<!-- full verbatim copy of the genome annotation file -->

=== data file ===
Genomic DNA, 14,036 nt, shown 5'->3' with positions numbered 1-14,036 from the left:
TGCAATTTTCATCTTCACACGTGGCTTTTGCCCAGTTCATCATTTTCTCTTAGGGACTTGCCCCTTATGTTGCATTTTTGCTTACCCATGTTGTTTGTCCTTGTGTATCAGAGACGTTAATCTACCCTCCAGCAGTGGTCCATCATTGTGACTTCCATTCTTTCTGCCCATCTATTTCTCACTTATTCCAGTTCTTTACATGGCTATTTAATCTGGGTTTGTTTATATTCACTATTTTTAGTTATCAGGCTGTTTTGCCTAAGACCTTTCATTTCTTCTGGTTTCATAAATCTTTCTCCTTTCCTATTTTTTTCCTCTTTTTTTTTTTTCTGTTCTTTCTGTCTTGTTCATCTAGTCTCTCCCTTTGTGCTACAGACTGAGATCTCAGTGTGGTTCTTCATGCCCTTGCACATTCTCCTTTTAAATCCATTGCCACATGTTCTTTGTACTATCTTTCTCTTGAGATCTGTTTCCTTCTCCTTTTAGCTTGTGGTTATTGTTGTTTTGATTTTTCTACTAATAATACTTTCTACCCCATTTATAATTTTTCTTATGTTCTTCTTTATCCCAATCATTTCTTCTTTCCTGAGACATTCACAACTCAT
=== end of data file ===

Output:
Genomic DNA, 14,036 nt, shown 5'->3' with positions numbered 1-14,036 from the left:
TGCAATTTTCATCTTCACACGTGGCTTTTGCCCAGTTCATCATTTTCTCTTAGGGACTTGCCCCTTATGTTGCATTTTTGCTTACCCATGTTGTTTGTCCTTGTGTATCAGAGACGTTAATCTACCCTCCAGCAGTGGTCCATCATTGTGACTTCCATTCTTTCTGCCCATCTATTTCTCACTTATTCCAGTTCTTTACATGGCTATTTAATCTGGGTTTGTTTATATTCACTATTTTTAGTTATCAGGCTGTTTTGCCTAAGACCTTTCATTTCTTCTGGTTTCATAAATCTTTCTCCTTTCCTATTTTTTTCCTCTTTTTTTTTTTTCTGTTCTTTCTGTCTTGTTCATCTAGTCTCTCCCTTTGTGCTACAGACTGAGATCTCAGTGTGGTTCTTCATGCCCTTGCACATTCTCCTTTTAAATCCATTGCCACATGTTCTTTGTACTATCTTTCTCTTGAGATCTGTTTCCTTCTCCTTTTAGCTTGTGGTTATTGTTGTTTTGATTTTTCTACTAATAATACTTTCTACCCCATTTATAATTTTTCTTATGTTCTTCTTTATCCCAATCATTTCTTCTTTCCTGAGACATTCACAACTCAT